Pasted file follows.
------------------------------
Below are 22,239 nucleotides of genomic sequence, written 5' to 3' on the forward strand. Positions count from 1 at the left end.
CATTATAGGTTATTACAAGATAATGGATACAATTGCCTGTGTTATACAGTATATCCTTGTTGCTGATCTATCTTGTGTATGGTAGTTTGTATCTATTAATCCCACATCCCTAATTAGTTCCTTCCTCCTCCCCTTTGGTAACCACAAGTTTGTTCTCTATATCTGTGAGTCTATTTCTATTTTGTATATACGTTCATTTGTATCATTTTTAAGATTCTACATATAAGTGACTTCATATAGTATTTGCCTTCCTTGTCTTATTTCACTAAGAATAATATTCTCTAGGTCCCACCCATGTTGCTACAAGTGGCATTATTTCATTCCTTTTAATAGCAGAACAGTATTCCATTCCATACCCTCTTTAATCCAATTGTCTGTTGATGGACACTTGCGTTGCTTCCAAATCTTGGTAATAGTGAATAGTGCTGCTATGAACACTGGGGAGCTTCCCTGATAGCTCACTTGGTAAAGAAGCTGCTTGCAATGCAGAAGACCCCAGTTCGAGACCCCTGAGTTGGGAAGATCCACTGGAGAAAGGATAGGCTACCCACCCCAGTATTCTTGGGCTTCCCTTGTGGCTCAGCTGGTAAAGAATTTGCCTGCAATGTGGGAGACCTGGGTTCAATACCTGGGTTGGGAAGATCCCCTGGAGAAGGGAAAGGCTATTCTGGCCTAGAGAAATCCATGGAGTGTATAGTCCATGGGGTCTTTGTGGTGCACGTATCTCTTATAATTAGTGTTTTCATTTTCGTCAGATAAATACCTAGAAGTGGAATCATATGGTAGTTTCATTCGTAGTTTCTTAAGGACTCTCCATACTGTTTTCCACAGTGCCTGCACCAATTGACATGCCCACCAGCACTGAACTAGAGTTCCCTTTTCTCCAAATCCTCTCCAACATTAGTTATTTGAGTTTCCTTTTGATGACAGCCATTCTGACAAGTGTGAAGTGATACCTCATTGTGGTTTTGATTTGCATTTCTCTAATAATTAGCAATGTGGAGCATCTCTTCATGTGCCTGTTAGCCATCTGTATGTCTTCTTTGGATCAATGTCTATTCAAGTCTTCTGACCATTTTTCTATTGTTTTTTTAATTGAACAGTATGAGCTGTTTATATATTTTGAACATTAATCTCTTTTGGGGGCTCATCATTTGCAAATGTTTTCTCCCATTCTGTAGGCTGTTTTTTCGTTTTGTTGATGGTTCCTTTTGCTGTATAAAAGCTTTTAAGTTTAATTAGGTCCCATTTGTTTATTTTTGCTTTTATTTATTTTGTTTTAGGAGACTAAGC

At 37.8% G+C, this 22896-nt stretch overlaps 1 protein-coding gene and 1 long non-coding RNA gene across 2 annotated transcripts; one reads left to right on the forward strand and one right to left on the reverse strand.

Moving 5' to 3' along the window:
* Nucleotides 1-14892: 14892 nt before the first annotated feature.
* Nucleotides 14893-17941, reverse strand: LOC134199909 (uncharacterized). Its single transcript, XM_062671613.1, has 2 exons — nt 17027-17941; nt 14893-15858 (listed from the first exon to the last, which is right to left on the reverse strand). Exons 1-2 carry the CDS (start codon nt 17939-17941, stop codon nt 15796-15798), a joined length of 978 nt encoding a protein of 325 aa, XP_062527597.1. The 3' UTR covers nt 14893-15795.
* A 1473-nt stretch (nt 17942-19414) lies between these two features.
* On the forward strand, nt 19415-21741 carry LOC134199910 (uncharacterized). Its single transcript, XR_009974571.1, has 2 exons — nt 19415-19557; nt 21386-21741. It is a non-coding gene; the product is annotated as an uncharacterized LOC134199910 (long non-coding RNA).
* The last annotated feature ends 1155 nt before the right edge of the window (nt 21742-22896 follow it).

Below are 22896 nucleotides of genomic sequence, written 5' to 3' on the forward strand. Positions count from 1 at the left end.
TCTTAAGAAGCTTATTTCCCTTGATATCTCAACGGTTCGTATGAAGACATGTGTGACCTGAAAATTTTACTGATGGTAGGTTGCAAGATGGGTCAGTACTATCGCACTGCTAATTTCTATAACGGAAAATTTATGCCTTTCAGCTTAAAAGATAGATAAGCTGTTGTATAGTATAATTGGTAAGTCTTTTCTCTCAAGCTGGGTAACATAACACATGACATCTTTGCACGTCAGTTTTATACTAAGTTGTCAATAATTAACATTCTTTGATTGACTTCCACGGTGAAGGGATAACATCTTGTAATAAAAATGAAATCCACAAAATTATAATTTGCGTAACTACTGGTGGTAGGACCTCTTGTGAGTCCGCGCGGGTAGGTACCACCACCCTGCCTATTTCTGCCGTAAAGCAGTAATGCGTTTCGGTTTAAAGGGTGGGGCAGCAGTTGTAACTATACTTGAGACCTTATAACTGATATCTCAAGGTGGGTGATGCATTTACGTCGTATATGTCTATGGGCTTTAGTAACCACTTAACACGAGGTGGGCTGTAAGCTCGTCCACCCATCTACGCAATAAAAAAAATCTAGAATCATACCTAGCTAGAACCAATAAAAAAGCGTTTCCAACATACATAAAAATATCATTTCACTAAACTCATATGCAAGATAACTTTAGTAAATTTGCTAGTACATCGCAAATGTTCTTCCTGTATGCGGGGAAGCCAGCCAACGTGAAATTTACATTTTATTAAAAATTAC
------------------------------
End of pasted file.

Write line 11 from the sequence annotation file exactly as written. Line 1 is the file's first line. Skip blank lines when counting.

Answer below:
TCTTAAGAAGCTTATTTCCCTTGATATCTCAACGGTTCGTATGAAGACATGTGTGACCTGAAAATTTTACTGATGGTAGGTTGCAAGATGGGTCAGTACTATCGCACTGCTAATTTCTATAACGGAAAATTTATGCCTTTCAGCTTAAAAGATAGATAAGCTGTTGTATAGTATAATTGGTAAGTCTTTTCTCTCAAGCTGGGTAACATAACACATGACATCTTTGCACGTCAGTTTTATACTAAGTTGTCAATAATTAACATTCTTTGATTGACTTCCACGGTGAAGGGATAACATCTTGTAATAAAAATGAAATCCACAAAATTATAATTTGCGTAACTACTGGTGGTAGGACCTCTTGTGAGTCCGCGCGGGTAGGTACCACCACCCTGCCTATTTCTGCCGTAAAGCAGTAATGCGTTTCGGTTTAAAGGGTGGGGCAGCAGTTGTAACTATACTTGAGACCTTATAACTGATATCTCAAGGTGGGTGATGCATTTACGTCGTATATGTCTATGGGCTTTAGTAACCACTTAACACGAGGTGGGCTGTAAGCTCGTCCACCCATCTACGCAATAAAAAAAATCTAGAATCATACCTAGCTAGAACCAATAAAAAAGCGTTTCCAACATACATAAAAATATCATTTCACTAAACTCATATGCAAGATAACTTTAGTAAATTTGCTAGTACATCGCAAATGTTCTTCCTGTATGCGGGGAAGCCAGCCAACGTGAAATTTACATTTTATTAAAAATTAC